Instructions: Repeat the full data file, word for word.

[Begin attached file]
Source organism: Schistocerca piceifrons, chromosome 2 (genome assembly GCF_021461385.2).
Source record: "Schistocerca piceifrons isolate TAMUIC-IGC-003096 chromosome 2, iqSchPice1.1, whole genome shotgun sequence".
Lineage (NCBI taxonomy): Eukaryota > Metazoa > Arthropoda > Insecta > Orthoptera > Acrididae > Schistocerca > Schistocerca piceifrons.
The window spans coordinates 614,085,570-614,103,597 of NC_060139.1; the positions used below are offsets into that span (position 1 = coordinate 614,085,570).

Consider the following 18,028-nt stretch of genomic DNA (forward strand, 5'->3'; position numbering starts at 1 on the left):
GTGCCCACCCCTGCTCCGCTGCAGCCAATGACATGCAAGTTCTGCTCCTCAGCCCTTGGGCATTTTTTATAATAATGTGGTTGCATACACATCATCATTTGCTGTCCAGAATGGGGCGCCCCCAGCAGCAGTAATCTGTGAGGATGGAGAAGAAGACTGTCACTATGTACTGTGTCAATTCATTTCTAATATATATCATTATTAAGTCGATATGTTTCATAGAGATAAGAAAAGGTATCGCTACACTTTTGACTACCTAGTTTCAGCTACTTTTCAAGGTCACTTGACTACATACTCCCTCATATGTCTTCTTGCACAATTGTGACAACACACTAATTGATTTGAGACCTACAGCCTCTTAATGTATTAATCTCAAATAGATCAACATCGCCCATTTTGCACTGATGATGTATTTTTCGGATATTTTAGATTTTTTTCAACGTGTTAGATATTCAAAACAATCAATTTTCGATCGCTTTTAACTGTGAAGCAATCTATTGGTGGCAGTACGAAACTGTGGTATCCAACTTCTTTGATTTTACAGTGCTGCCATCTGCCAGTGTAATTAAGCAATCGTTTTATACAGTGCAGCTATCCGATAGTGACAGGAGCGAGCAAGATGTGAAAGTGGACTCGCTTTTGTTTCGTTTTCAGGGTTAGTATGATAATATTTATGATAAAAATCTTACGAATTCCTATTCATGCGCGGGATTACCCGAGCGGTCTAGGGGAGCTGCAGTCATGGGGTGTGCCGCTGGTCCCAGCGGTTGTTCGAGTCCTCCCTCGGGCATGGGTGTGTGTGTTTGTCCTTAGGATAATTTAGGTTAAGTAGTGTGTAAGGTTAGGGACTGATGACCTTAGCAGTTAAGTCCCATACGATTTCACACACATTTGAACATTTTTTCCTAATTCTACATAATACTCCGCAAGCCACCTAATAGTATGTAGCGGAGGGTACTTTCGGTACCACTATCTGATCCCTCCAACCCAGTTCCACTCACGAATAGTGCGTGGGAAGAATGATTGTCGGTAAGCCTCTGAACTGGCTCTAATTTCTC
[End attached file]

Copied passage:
Source organism: Schistocerca piceifrons, chromosome 2 (genome assembly GCF_021461385.2).
Source record: "Schistocerca piceifrons isolate TAMUIC-IGC-003096 chromosome 2, iqSchPice1.1, whole genome shotgun sequence".
Lineage (NCBI taxonomy): Eukaryota > Metazoa > Arthropoda > Insecta > Orthoptera > Acrididae > Schistocerca > Schistocerca piceifrons.
The window spans coordinates 614,085,570-614,103,597 of NC_060139.1; the positions used below are offsets into that span (position 1 = coordinate 614,085,570).

Consider the following 18,028-nt stretch of genomic DNA (forward strand, 5'->3'; position numbering starts at 1 on the left):
GTGCCCACCCCTGCTCCGCTGCAGCCAATGACATGCAAGTTCTGCTCCTCAGCCCTTGGGCATTTTTTATAATAATGTGGTTGCATACACATCATCATTTGCTGTCCAGAATGGGGCGCCCCCAGCAGCAGTAATCTGTGAGGATGGAGAAGAAGACTGTCACTATGTACTGTGTCAATTCATTTCTAATATATATCATTATTAAGTCGATATGTTTCATAGAGATAAGAAAAGGTATCGCTACACTTTTGACTACCTAGTTTCAGCTACTTTTCAAGGTCACTTGACTACATACTCCCTCATATGTCTTCTTGCACAATTGTGACAACACACTAATTGATTTGAGACCTACAGCCTCTTAATGTATTAATCTCAAATAGATCAACATCGCCCATTTTGCACTGATGATGTATTTTTCGGATATTTTAGATTTTTTTCAACGTGTTAGATATTCAAAACAATCAATTTTCGATCGCTTTTAACTGTGAAGCAATCTATTGGTGGCAGTACGAAACTGTGGTATCCAACTTCTTTGATTTTACAGTGCTGCCATCTGCCAGTGTAATTAAGCAATCGTTTTATACAGTGCAGCTATCCGATAGTGACAGGAGCGAGCAAGATGTGAAAGTGGACTCGCTTTTGTTTCGTTTTCAGGGTTAGTATGATAATATTTATGATAAAAATCTTACGAATTCCTATTCATGCGCGGGATTACCCGAGCGGTCTAGGGGAGCTGCAGTCATGGGGTGTGCCGCTGGTCCCAGCGGTTGTTCGAGTCCTCCCTCGGGCATGGGTGTGTGTGTTTGTCCTTAGGATAATTTAGGTTAAGTAGTGTGTAAGGTTAGGGACTGATGACCTTAGCAGTTAAGTCCCATACGATTTCACACACATTTGAACATTTTTTCCTAATTCTACATAATACTCCGCAAGCCACCTAATAGTATGTAGCGGAGGGTACTTTCGGTACCACTATCTGATCCCTCCAACCCAGTTCCACTCACGAATAGTGCGTGGGAAGAATGATTGTCGGTAAGCCTCTGAACTGGCTCTAATTTCTC